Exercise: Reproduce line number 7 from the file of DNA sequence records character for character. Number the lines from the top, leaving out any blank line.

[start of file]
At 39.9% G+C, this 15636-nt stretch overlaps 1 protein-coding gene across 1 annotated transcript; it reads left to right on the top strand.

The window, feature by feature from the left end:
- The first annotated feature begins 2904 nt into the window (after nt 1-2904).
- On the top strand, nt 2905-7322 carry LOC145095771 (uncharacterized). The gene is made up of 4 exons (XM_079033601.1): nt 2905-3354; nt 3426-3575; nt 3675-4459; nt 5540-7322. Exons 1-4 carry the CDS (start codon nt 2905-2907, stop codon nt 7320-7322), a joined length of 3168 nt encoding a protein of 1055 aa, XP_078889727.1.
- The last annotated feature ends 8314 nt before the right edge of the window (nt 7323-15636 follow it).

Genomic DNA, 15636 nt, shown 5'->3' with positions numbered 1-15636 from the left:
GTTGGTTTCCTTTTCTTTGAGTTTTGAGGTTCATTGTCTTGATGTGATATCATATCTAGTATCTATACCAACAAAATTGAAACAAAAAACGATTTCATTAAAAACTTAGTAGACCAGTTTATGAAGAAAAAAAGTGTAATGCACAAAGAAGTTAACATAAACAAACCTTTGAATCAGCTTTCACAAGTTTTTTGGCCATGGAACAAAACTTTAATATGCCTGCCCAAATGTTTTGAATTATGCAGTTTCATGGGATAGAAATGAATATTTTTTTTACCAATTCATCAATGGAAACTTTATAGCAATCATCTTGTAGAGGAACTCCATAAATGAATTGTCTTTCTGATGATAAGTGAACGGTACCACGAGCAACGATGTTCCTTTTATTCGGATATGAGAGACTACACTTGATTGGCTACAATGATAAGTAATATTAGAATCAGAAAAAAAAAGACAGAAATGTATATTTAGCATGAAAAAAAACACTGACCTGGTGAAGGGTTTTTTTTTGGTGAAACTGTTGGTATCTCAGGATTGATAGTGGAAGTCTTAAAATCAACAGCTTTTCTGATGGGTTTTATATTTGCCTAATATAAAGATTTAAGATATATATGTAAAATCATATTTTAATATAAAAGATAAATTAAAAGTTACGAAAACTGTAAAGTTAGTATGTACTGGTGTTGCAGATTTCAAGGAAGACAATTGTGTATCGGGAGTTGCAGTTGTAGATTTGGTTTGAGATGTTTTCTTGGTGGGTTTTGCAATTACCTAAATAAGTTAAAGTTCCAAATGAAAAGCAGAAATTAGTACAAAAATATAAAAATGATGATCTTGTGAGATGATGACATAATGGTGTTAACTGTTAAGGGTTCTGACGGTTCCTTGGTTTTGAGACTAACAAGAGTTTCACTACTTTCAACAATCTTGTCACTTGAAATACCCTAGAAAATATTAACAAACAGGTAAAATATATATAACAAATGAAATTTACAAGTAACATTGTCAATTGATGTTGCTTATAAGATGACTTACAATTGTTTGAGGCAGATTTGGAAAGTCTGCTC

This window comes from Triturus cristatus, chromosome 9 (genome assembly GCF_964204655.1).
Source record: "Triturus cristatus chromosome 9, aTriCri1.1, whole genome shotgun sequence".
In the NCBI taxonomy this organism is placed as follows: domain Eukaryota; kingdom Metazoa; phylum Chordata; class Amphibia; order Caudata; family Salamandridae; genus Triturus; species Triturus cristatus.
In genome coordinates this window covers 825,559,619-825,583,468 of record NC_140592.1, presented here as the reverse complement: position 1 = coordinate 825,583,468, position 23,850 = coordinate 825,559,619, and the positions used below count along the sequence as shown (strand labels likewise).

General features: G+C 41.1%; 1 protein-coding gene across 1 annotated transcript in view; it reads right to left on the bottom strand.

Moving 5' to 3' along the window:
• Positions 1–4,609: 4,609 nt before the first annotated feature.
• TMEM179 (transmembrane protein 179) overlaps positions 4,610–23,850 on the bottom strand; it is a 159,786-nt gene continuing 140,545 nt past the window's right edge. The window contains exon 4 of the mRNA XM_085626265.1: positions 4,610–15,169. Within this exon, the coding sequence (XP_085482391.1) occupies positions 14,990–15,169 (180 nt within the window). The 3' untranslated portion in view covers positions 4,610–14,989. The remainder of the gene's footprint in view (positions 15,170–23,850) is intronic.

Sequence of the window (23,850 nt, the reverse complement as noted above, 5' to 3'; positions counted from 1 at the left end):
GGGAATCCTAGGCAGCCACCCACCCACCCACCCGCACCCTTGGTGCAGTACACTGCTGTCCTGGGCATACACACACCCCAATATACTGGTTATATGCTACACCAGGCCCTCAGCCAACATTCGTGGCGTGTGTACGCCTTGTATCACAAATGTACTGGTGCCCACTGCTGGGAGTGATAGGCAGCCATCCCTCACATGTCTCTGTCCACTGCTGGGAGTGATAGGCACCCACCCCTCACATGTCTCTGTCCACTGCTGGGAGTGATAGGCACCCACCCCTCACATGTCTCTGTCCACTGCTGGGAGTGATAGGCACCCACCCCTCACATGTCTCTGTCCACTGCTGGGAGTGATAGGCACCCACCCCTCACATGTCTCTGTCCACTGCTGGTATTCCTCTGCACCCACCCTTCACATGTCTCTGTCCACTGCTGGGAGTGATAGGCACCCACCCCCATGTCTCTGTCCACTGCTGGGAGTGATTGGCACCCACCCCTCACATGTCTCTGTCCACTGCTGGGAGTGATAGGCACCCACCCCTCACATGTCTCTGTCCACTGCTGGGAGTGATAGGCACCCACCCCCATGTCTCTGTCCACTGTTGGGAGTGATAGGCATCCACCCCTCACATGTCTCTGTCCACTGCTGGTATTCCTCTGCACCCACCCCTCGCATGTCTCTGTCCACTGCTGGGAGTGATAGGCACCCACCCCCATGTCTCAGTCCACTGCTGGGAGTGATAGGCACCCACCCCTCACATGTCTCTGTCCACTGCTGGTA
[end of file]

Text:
GTTGGTTTCCTTTTCTTTGAGTTTTGAGGTTCATTGTCTTGATGTGATATCATATCTAGTATCTATACCAACAAAATTGAAACAAAAAACGATTTCATTAAAAACTTAGTAGACCAGTTTATGAAGAAAAAAAGTGTAATGCACAAAGAAGTTAACATAAACAAACCTTTGAATCAGCTTTCACAAGTTTTTTGGCCATGGAACAAAACTTTAATATGCCTGCCCAAATGTTTTGAATTATGCAGTTTCATGGGATAGAAATGAATATTTTTTTTACCAATTCATCAATGGAAACTTTATAGCAATCATCTTGTAGAGGAACTCCATAAATGAATTGTCTTTCTGATGATAAGTGAACGGTACCACGAGCAACGATGTTCCTTTTATTCGGATATGAGAGACTACACTTGATTGGCTACAATGATAAGTAATATTAGAATCAGAAAAAAAAAGACAGAAATGTATATTTAGCATGAAAAAAAACACTGACCTGGTGAAGGGTTTTTTTTTGGTGAAACTGTTGGTATCTCAGGATTGATAGTGGAAGTCTTAAAATCAACAGCTTTTCTGATGGGTTTTATATTTGCCTAATATAAAGATTTAAGATATATATGTAAAATCATATTTTAATATAAAAGATAAATTAAAAGTTACGAAAACTGTAAAGTTAGTATGTACTGGTGTTGCAGATTTCAAGGAAGACAATTGTGTATCGGGAGTTGCAGTTGTAGATTTGGTTTGAGATGTTTTCTTGGTGGGTTTTGCAATTACCTAAATAAGTTAAAGTTCCAAATGAAAAGCAGAAATTAGTACAAAAATATAAAAATGATGATCTTGTGAGATGATGACATAATGGTGTTAACTGTTAAGGGTTCTGACGGTTCCTTGGTTTTGAGACTAACAAGAGTTTCACTACTTTCAACAATCTTGTCACTTGAAATACCCTAGAAAATATTAACAAACAGGTAAAATATATATAACAAATGAAATTTACAAGTAACATTGTCAATTGATGTTGCTTATAAGATGACTTACAATTGTTTGAGGCAGATTTGGAAAGTCTGCTC